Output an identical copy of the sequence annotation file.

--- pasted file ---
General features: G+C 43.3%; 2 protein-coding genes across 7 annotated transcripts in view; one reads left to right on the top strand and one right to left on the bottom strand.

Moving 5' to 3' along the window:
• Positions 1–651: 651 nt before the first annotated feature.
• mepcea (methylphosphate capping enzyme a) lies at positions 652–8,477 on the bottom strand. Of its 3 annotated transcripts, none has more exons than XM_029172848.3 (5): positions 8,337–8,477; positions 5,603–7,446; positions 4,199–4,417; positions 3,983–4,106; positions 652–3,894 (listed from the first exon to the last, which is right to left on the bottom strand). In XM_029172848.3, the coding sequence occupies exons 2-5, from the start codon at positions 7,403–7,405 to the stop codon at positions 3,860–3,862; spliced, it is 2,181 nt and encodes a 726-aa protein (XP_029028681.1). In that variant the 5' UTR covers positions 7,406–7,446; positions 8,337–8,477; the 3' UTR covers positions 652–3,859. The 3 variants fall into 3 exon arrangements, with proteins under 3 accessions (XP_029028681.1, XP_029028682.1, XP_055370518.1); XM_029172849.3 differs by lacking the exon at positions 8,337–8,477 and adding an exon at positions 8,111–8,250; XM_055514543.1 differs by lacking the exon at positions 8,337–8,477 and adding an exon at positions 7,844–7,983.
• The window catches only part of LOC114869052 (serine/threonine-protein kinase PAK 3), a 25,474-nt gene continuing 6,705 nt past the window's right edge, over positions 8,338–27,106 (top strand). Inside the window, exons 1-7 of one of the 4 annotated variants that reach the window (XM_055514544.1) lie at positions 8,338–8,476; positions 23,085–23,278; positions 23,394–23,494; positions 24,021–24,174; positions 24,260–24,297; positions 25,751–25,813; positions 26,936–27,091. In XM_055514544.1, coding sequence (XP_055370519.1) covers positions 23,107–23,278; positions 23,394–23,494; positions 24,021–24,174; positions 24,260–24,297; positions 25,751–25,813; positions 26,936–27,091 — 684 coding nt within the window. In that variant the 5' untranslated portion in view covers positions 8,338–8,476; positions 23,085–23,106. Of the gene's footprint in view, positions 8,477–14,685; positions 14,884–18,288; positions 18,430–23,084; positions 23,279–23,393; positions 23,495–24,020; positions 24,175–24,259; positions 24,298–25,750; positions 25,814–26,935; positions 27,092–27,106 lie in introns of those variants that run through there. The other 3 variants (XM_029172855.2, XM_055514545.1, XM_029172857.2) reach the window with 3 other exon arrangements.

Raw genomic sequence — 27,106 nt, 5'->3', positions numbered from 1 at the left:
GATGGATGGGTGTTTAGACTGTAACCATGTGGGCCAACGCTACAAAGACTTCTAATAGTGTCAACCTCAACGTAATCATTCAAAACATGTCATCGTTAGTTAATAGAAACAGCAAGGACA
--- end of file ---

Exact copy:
General features: G+C 43.3%; 2 protein-coding genes across 7 annotated transcripts in view; one reads left to right on the top strand and one right to left on the bottom strand.

Moving 5' to 3' along the window:
• Positions 1–651: 651 nt before the first annotated feature.
• mepcea (methylphosphate capping enzyme a) lies at positions 652–8,477 on the bottom strand. Of its 3 annotated transcripts, none has more exons than XM_029172848.3 (5): positions 8,337–8,477; positions 5,603–7,446; positions 4,199–4,417; positions 3,983–4,106; positions 652–3,894 (listed from the first exon to the last, which is right to left on the bottom strand). In XM_029172848.3, the coding sequence occupies exons 2-5, from the start codon at positions 7,403–7,405 to the stop codon at positions 3,860–3,862; spliced, it is 2,181 nt and encodes a 726-aa protein (XP_029028681.1). In that variant the 5' UTR covers positions 7,406–7,446; positions 8,337–8,477; the 3' UTR covers positions 652–3,859. The 3 variants fall into 3 exon arrangements, with proteins under 3 accessions (XP_029028681.1, XP_029028682.1, XP_055370518.1); XM_029172849.3 differs by lacking the exon at positions 8,337–8,477 and adding an exon at positions 8,111–8,250; XM_055514543.1 differs by lacking the exon at positions 8,337–8,477 and adding an exon at positions 7,844–7,983.
• The window catches only part of LOC114869052 (serine/threonine-protein kinase PAK 3), a 25,474-nt gene continuing 6,705 nt past the window's right edge, over positions 8,338–27,106 (top strand). Inside the window, exons 1-7 of one of the 4 annotated variants that reach the window (XM_055514544.1) lie at positions 8,338–8,476; positions 23,085–23,278; positions 23,394–23,494; positions 24,021–24,174; positions 24,260–24,297; positions 25,751–25,813; positions 26,936–27,091. In XM_055514544.1, coding sequence (XP_055370519.1) covers positions 23,107–23,278; positions 23,394–23,494; positions 24,021–24,174; positions 24,260–24,297; positions 25,751–25,813; positions 26,936–27,091 — 684 coding nt within the window. In that variant the 5' untranslated portion in view covers positions 8,338–8,476; positions 23,085–23,106. Of the gene's footprint in view, positions 8,477–14,685; positions 14,884–18,288; positions 18,430–23,084; positions 23,279–23,393; positions 23,495–24,020; positions 24,175–24,259; positions 24,298–25,750; positions 25,814–26,935; positions 27,092–27,106 lie in introns of those variants that run through there. The other 3 variants (XM_029172855.2, XM_055514545.1, XM_029172857.2) reach the window with 3 other exon arrangements.

Raw genomic sequence — 27,106 nt, 5'->3', positions numbered from 1 at the left:
GATGGATGGGTGTTTAGACTGTAACCATGTGGGCCAACGCTACAAAGACTTCTAATAGTGTCAACCTCAACGTAATCATTCAAAACATGTCATCGTTAGTTAATAGAAACAGCAAGGACA